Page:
“It’s a vicious circle, and it’s one of the things I’m very disappointed in our game about to be blunt and honest with you,” Izzo said. “I think we’ve got to find a solution. You wonder why it’s harder to discipline kids nowadays, they’ve got 20 people telling them ‘Well if you don’t like it just leave.'”
“These guys have done something where they just feel like the smaller programs, if you play well there you’re going to move up or definitely as a fifth-year guy you’re going to leave.”
Here’s the irony: Izzo is in the market for a transfer!
He whiffed on former USC Trojan Byron Wesley but he’s still in the mix for former South Florida big man John Egbunu. Former West Virginia guard Eron Harris, one of the top targets in this year’s transfer period, reportedly has the Spartans in his top three. He may also lose a player or two to transfer this offseason.
I’m sure that it’s frustrating for Izzo. College basketball isn’t the same as it was when he took over at Michigan State, and he’s already made it clear that he is not a fan of the way that a coach has to recruit at the highest level of the game. That’s one of the major reasons that his name has been linked with NBA jobs that are coming open.
Does that mean he’s leaving?
I don’t know, but when you do something one way, and you do it so well for so long, it has to be frustrating to be forced into a change.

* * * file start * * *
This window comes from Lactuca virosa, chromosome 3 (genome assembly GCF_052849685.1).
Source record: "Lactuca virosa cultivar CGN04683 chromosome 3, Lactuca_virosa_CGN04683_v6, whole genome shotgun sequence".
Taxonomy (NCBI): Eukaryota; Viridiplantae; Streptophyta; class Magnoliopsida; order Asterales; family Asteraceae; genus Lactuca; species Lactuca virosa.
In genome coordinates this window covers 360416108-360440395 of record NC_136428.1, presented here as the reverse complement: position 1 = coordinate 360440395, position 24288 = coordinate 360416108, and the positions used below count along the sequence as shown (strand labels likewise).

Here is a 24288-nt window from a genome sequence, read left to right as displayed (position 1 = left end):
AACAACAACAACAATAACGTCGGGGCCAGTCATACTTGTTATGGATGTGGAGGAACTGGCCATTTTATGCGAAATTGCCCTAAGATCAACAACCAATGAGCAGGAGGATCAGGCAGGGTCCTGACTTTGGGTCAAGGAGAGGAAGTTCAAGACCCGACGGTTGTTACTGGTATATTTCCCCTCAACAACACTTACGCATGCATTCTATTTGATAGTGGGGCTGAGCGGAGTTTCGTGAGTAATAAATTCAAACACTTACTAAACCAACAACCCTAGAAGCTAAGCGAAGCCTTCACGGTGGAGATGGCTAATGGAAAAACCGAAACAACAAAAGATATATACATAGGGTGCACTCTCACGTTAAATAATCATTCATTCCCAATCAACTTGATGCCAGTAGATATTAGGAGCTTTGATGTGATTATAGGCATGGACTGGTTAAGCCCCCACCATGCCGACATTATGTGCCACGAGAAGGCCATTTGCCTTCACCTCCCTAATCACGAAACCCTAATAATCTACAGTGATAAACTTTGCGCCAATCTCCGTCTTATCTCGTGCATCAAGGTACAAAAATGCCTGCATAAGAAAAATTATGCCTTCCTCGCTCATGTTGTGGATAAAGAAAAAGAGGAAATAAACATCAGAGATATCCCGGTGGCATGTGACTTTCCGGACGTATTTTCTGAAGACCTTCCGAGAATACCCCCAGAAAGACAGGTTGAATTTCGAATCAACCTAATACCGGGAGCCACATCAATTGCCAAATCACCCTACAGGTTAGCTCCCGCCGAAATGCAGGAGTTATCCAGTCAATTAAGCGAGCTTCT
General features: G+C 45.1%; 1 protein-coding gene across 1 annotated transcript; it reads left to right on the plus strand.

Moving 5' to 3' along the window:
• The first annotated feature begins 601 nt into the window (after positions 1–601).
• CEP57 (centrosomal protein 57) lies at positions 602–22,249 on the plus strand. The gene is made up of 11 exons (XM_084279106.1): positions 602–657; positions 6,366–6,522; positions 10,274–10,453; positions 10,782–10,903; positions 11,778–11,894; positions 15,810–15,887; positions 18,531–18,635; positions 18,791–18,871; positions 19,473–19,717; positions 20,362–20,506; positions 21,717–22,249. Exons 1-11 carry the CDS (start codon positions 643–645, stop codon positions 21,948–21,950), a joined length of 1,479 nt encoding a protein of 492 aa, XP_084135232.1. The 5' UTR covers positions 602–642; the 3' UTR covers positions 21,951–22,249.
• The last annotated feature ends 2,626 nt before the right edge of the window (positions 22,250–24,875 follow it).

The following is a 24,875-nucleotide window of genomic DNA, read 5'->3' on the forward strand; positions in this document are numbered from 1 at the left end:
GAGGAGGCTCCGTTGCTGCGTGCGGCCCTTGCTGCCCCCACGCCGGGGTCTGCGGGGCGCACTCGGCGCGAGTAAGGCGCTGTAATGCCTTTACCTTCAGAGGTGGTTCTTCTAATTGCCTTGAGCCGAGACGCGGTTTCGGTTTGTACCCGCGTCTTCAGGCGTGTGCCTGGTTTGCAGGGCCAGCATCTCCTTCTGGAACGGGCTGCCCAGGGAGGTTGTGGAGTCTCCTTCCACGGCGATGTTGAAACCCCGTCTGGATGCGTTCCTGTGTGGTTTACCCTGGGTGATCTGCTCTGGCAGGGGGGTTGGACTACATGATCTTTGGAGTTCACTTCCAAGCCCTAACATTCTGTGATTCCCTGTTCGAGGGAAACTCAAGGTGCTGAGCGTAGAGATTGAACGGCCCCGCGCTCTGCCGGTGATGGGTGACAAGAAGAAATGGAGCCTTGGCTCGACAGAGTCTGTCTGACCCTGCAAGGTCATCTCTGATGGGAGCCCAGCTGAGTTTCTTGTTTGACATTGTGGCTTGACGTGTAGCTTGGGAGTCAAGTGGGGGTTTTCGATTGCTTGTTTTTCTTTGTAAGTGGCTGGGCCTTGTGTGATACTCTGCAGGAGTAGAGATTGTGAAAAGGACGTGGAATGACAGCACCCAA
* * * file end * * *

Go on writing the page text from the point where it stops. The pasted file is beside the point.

The 6-foot-3 guard averaged 10.3 points per game, while shooting 42 percent from three, as a freshman. He, along with Malcolm Hill and Michael Thorne Jr., is one of three returning players who averaged double figures last season.
This could prove to be a make-or-break year for John Groce, who enters his fifth season at the helm. He guided the Illini to an NCAA Tournament in his first season, but hasn’t been back since.
The key for the Illini is health. Abrams gives them experience and leadership, but it won’t be a surprise if there’s some rust in his game after spending the past two seasons on the sideline. Having a healthy Coleman-Lands will help stabilize the backcourt, while Hill, an all-conference caliber forward, and Thorne anchor the frontcourt.
Like Alkins, Jones was a sought-after scorer. The 6-foot-4 two-guard was rated No. 69 overall in the Class of 2016 by Rivals. He picked Indiana over offers from Cal, Cincinnati, Georgetown and more than a dozen other high-major programs.
Jeter, the 6-foot-10, played in a reserve role as a freshman, averaging 1.9 points and 1.9 rebounds per game last season. He will be part of a loaded frontline that includes heralded freshmen Harry Giles and Marques Bolden, as well as redshirt senior Amile Jefferson, who returns to the lineup following a foot injury.
The greatest player in Auburn program history will honored with a statue outside of the team’s home arena.
The university announced that Charles Barkley, the Naismith Memorial Basketball Hall of Famer, will be the fourth athlete to be given a statue, joining Heisman Trophy winners Bo Jackson, Pat Sullivan and Cam Newton.
“It just means a great deal to me,” Barkley said in a statement. “Being a kid from Alabama, going to Auburn. I think everybody knows what Auburn means to me. It’s going to be pretty cool.”
Barkley, currently working as an analyst for TNT, was the SEC Player of the Year in 1984, as well as a second team All-American. He averaged 14.1 points and 9.6 rebounds per game in 84 appearances for the Tigers.